Half Drunk Muse Poetry


Ashes by Janet I. Buck

When Cancer stole you
from the earth, it left a hole.
A diary of empty pages
begging to be written on.
The autumn leaves,
their mulch and stems
became a pencil in my hand,
but winter won. I skipped
the stage of infancy,
went straight to frost.
Father couldn’t live the thaw.

You are myths of busy brushes
clawing at my tangled mane.
A piece of fiction at the prom
who might have shown me how to dance.
In a strange way, I’m crossing
half a continent to throw your tomb
like ashes in an open sea.
Trading all I have not known
for some embrace
in garnished wings of possibles.

Another woman’s open arms—
a cartridge full of sea-blue ink.
I feel a little guilty now
for wishing washing memory,
even though their figments stand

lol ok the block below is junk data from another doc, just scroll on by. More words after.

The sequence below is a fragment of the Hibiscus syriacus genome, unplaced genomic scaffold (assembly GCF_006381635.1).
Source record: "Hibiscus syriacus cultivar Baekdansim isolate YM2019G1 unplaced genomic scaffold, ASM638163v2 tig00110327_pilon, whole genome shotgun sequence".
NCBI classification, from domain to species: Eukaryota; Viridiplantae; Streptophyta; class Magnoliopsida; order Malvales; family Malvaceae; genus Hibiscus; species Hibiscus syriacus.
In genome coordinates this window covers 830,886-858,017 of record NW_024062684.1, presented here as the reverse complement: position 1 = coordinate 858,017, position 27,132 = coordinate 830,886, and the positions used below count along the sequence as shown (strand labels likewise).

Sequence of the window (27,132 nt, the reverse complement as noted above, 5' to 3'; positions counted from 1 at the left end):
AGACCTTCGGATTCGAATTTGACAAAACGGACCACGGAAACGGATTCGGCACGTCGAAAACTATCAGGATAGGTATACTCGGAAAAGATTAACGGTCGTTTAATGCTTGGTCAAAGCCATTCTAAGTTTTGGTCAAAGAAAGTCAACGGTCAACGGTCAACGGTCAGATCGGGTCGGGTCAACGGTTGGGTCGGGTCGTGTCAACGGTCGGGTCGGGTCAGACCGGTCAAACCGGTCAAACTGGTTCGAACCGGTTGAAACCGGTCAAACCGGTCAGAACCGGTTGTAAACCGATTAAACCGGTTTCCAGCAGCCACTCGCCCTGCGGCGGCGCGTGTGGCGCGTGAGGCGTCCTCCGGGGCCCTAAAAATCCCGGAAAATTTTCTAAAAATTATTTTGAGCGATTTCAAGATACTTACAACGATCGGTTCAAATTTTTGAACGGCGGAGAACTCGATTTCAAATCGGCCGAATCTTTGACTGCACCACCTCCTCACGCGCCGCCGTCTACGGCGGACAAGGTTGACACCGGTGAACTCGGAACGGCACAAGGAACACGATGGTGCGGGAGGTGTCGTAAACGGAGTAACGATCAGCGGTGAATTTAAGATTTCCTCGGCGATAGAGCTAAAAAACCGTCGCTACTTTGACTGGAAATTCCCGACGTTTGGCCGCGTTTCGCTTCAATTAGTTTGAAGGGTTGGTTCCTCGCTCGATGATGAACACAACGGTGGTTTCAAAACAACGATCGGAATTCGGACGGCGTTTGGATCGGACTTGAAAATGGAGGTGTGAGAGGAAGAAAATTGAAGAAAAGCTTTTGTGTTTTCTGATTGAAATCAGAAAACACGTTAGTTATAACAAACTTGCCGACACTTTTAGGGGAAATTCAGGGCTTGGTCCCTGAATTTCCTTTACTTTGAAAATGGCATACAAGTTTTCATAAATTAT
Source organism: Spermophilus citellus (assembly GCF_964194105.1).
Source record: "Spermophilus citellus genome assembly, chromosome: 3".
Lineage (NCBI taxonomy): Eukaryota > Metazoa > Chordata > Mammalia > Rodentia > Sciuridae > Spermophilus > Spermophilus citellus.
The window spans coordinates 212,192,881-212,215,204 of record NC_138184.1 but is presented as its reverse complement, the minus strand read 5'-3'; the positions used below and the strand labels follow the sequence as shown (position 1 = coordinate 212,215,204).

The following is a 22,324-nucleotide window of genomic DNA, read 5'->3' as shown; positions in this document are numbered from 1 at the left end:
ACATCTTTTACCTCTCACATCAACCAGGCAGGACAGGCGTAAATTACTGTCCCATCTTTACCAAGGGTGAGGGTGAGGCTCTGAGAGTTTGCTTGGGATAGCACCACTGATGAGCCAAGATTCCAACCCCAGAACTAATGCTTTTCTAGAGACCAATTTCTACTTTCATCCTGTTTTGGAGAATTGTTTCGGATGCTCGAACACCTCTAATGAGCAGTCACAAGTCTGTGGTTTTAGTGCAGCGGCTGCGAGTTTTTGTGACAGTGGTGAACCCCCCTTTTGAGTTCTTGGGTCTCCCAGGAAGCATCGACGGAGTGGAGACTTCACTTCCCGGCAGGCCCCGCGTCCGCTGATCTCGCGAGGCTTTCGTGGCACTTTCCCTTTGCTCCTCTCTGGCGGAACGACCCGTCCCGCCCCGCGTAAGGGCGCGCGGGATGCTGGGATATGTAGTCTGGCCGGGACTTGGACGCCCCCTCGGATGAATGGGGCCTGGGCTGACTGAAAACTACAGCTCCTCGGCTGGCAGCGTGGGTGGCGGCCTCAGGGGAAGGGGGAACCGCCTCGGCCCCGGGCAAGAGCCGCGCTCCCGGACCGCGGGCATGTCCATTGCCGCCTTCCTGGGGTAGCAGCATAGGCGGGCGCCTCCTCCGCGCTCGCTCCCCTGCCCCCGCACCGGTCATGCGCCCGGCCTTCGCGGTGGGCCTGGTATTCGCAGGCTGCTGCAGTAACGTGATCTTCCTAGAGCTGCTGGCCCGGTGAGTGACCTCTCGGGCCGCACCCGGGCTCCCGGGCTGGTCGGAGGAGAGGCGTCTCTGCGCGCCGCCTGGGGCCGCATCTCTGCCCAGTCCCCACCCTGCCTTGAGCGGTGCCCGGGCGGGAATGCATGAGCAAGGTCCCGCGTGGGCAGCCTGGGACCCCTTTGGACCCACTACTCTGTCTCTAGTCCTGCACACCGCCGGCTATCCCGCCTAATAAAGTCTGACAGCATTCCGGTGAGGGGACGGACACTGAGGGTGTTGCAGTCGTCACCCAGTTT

in cattails I have never touched.
The Statue of Mary in dirty white
lingers in the mud’s cement
three feet from your hollow grave,
but measured in eternities.
I’m plotting like a novelist
to change the end from death to love.
My tongue is tasting chicken soup
and carrot cubes your hands
were never there to stir.

View bio for Janet I. Buck Published in All Poems 1999-2004

About HDM

Half Drunk Muse was one of the first poetry ezines. It was founded in 1999 and ceased publication in 2006.

Questions/comments? Email samiller@halfdrunkmuse.com.